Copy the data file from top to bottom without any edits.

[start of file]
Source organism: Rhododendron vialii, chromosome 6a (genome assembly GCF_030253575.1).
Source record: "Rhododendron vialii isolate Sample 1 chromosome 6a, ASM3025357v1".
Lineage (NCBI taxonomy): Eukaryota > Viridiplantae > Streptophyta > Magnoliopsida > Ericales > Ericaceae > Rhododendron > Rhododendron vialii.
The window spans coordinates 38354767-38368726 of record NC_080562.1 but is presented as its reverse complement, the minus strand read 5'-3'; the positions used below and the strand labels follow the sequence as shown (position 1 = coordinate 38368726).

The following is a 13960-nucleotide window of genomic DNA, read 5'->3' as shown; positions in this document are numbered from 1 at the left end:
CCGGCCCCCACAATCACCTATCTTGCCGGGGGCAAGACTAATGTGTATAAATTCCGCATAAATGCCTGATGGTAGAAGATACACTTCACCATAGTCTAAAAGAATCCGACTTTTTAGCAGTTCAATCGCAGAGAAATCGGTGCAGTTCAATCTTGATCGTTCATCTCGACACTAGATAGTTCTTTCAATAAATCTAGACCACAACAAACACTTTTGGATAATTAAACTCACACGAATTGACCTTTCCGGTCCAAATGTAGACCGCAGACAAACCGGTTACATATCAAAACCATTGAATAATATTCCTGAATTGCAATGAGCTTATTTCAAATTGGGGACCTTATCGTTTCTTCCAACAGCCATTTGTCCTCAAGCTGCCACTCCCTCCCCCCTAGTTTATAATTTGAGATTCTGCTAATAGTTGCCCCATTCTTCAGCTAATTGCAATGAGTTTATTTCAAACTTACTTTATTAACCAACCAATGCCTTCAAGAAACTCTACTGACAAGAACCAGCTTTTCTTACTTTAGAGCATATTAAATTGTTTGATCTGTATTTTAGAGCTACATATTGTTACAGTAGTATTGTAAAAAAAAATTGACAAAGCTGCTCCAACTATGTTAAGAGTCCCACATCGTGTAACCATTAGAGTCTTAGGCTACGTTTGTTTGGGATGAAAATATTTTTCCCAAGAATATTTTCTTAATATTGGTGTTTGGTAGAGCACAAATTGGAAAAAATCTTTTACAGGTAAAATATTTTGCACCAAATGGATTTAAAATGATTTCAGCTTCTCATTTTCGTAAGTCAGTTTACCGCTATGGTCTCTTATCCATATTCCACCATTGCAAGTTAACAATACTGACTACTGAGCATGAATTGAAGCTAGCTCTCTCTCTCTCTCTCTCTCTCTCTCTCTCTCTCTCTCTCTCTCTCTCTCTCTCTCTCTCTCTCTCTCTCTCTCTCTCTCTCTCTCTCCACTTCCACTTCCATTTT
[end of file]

Source organism: Rhododendron vialii, chromosome 6a (genome assembly GCF_030253575.1).
Source record: "Rhododendron vialii isolate Sample 1 chromosome 6a, ASM3025357v1".
Lineage (NCBI taxonomy): Eukaryota > Viridiplantae > Streptophyta > Magnoliopsida > Ericales > Ericaceae > Rhododendron > Rhododendron vialii.
The window spans coordinates 38354767-38368726 of record NC_080562.1 but is presented as its reverse complement, the minus strand read 5'-3'; the positions used below and the strand labels follow the sequence as shown (position 1 = coordinate 38368726).

The following is a 13960-nucleotide window of genomic DNA, read 5'->3' as shown; positions in this document are numbered from 1 at the left end:
CCGGCCCCCACAATCACCTATCTTGCCGGGGGCAAGACTAATGTGTATAAATTCCGCATAAATGCCTGATGGTAGAAGATACACTTCACCATAGTCTAAAAGAATCCGACTTTTTAGCAGTTCAATCGCAGAGAAATCGGTGCAGTTCAATCTTGATCGTTCATCTCGACACTAGATAGTTCTTTCAATAAATCTAGACCACAACAAACACTTTTGGATAATTAAACTCACACGAATTGACCTTTCCGGTCCAAATGTAGACCGCAGACAAACCGGTTACATATCAAAACCATTGAATAATATTCCTGAATTGCAATGAGCTTATTTCAAATTGGGGACCTTATCGTTTCTTCCAACAGCCATTTGTCCTCAAGCTGCCACTCCCTCCCCCCTAGTTTATAATTTGAGATTCTGCTAATAGTTGCCCCATTCTTCAGCTAATTGCAATGAGTTTATTTCAAACTTACTTTATTAACCAACCAATGCCTTCAAGAAACTCTACTGACAAGAACCAGCTTTTCTTACTTTAGAGCATATTAAATTGTTTGATCTGTATTTTAGAGCTACATATTGTTACAGTAGTATTGTAAAAAAAAATTGACAAAGCTGCTCCAACTATGTTAAGAGTCCCACATCGTGTAACCATTAGAGTCTTAGGCTACGTTTGTTTGGGATGAAAATATTTTTCCCAAGAATATTTTCTTAATATTGGTGTTTGGTAGAGCACAAATTGGAAAAAATCTTTTACAGGTAAAATATTTTGCACCAAATGGATTTAAAATGATTTCAGCTTCTCATTTTCGTAAGTCAGTTTACCGCTATGGTCTCTTATCCATATTCCACCATTGCAAGTTAACAATACTGACTACTGAGCATGAATTGAAGCTAGCTCTCTCTCTCTCTCTCTCTCTCTCTCTCTCTCTCTCTCTCTCTCTCTCTCTCTCTCTCTCTCTCTCTCTCTCTCTCTCTCTCTCTCTCCACTTCCACTTCCATTTT